Drug Take Back Day set for April 27
Published: Saturday, April 20, 2013 at 10:31 p.m.
Last Modified: Saturday, April 20, 2013 at 10:31 p.m.
Art Forgey was not surprised when he heard that Alachua County law enforcement had collected 117 pounds of drug-filled garbage bags -- the amount of prescription drugs collected at the 2012 Alachua County Drug Take Back event.
Forgey, public information officer for the Alachua County Sheriff's Office, said Florida is infamous for its pill mills, which dump a lot of prescription drugs into Floridians' hands, and the Drug Take Back is part of National Prescription Drug Take Back Day -- a nationwide initiative that provides a safe way for people to get rid of prescription medications.
On Saturday, April 27, people can bring their unused, expired and unwanted prescription medications to collection sites at Walgreens in Gainesville from 10 a.m. to 2 p.m. The service is anonymous and free.
Forgey said the problem with readily available drugs got worse because doctor offices would dispense narcotics directly out of their medical offices.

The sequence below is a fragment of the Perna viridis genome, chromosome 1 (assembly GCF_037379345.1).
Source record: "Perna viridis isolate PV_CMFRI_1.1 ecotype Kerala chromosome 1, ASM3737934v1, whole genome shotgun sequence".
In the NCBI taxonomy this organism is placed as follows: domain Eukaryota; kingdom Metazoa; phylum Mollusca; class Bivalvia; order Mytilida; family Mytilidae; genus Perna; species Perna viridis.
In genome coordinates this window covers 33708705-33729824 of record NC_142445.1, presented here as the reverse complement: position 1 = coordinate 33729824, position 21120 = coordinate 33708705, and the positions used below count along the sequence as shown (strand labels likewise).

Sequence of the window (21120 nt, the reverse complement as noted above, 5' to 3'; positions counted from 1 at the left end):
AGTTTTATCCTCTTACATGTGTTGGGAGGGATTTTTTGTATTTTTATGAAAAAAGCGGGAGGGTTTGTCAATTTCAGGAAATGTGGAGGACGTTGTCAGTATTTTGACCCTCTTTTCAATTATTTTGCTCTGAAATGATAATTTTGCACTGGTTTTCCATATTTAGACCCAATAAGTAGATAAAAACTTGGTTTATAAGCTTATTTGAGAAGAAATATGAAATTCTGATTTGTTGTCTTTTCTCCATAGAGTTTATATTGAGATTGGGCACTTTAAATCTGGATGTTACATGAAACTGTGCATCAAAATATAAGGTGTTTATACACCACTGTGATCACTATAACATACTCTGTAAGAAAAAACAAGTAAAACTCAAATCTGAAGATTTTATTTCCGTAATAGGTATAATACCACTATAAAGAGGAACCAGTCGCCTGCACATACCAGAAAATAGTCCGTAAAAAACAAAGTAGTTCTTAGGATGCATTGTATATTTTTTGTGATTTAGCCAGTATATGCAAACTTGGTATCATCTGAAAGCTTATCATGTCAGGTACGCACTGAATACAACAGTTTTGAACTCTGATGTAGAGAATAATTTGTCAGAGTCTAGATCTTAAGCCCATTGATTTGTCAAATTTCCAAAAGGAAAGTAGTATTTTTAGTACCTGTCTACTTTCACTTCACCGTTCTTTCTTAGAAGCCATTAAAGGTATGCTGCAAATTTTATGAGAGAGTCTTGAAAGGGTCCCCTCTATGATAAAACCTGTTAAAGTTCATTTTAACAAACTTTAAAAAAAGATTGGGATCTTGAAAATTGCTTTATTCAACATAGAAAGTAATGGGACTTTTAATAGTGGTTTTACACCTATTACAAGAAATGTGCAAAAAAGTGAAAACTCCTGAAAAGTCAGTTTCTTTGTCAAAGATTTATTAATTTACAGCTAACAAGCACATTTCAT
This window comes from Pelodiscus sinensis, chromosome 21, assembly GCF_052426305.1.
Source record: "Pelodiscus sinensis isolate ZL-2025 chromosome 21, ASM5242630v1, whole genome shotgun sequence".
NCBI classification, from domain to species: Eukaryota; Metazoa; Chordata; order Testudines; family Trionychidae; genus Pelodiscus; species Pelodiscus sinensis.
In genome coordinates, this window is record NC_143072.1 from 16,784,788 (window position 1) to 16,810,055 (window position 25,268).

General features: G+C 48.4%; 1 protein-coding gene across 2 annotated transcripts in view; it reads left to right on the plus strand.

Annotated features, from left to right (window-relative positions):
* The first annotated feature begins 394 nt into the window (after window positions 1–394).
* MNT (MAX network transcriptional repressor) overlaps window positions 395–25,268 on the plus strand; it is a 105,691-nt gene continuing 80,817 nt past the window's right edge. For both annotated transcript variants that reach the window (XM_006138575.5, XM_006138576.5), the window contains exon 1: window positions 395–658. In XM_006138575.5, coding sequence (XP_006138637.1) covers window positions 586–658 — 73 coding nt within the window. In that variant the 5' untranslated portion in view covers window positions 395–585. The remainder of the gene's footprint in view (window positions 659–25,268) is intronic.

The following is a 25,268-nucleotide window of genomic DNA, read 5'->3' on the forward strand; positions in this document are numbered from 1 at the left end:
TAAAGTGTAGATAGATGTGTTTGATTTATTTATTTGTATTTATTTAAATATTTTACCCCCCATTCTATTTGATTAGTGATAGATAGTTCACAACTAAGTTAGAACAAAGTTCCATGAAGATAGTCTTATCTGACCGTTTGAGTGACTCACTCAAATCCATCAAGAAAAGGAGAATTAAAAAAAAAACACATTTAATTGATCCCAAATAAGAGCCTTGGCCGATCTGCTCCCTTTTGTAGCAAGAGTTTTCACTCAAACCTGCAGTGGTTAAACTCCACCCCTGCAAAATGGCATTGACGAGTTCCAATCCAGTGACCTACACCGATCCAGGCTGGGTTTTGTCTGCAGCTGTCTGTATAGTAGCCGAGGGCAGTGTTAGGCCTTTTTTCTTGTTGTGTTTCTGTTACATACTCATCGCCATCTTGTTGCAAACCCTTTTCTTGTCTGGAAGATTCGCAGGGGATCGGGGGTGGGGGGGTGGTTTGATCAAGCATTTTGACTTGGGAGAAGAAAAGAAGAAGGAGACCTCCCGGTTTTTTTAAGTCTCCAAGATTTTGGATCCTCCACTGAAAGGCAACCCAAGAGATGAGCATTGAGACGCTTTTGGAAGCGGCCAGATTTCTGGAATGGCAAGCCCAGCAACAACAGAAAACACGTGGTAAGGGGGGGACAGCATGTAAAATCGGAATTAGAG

"People were paying cash for large quantities [of prescription medications] and selling them at street level," he said. "Now pharmacies have a narcotics database to regulate doctors who prescribe and sell prescription meds out of clinic."
Jim Myles, an Alachua County Environmental Protection Department senior environmental specialist, said it's common for people to flush old medications down the toilet or to throw them in the trash.
Myles said studies have shown certain medications and the different hormones in them can have negative effects on the reproduction of wildlife, and since flushed drugs do not always break down at water-waste treatment facilities, they can become a hazard in natural settings.
Myles suggests that people drop prescription medications off at Take Back Day or at the Alachua County Hazardous Waste Collection Center.
Paul Doering, University of Florida emeritus professor in the Department of Pharmacotherapy and Translational Research, said incineration is the best way to get rid of drugs because heat breaks medications down into their individual components.
Doering said Drug Take Back events are good because they help keeps drugs off the street and out of the hands of people who would abuse them.
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